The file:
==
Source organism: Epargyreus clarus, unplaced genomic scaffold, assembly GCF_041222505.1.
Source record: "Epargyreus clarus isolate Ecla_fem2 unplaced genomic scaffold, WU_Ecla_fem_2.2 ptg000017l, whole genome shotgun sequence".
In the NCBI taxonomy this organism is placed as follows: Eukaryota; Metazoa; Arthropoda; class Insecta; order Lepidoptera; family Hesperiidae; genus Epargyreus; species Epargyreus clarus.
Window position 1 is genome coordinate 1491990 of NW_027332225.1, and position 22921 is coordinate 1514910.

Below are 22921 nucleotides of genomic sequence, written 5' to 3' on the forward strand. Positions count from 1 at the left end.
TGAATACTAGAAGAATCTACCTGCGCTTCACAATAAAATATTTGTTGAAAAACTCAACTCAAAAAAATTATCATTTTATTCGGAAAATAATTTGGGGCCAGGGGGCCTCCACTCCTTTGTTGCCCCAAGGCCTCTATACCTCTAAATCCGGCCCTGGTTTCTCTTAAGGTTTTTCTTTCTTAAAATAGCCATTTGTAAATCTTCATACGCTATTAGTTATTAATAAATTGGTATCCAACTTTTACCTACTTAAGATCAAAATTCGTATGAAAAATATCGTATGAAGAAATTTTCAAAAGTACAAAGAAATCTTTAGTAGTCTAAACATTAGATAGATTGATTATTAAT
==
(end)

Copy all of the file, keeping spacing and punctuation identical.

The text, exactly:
Source organism: Epargyreus clarus, unplaced genomic scaffold, assembly GCF_041222505.1.
Source record: "Epargyreus clarus isolate Ecla_fem2 unplaced genomic scaffold, WU_Ecla_fem_2.2 ptg000017l, whole genome shotgun sequence".
In the NCBI taxonomy this organism is placed as follows: Eukaryota; Metazoa; Arthropoda; class Insecta; order Lepidoptera; family Hesperiidae; genus Epargyreus; species Epargyreus clarus.
Window position 1 is genome coordinate 1491990 of NW_027332225.1, and position 22921 is coordinate 1514910.

Below are 22921 nucleotides of genomic sequence, written 5' to 3' on the forward strand. Positions count from 1 at the left end.
TGAATACTAGAAGAATCTACCTGCGCTTCACAATAAAATATTTGTTGAAAAACTCAACTCAAAAAAATTATCATTTTATTCGGAAAATAATTTGGGGCCAGGGGGCCTCCACTCCTTTGTTGCCCCAAGGCCTCTATACCTCTAAATCCGGCCCTGGTTTCTCTTAAGGTTTTTCTTTCTTAAAATAGCCATTTGTAAATCTTCATACGCTATTAGTTATTAATAAATTGGTATCCAACTTTTACCTACTTAAGATCAAAATTCGTATGAAAAATATCGTATGAAGAAATTTTCAAAAGTACAAAGAAATCTTTAGTAGTCTAAACATTAGATAGATTGATTATTAAT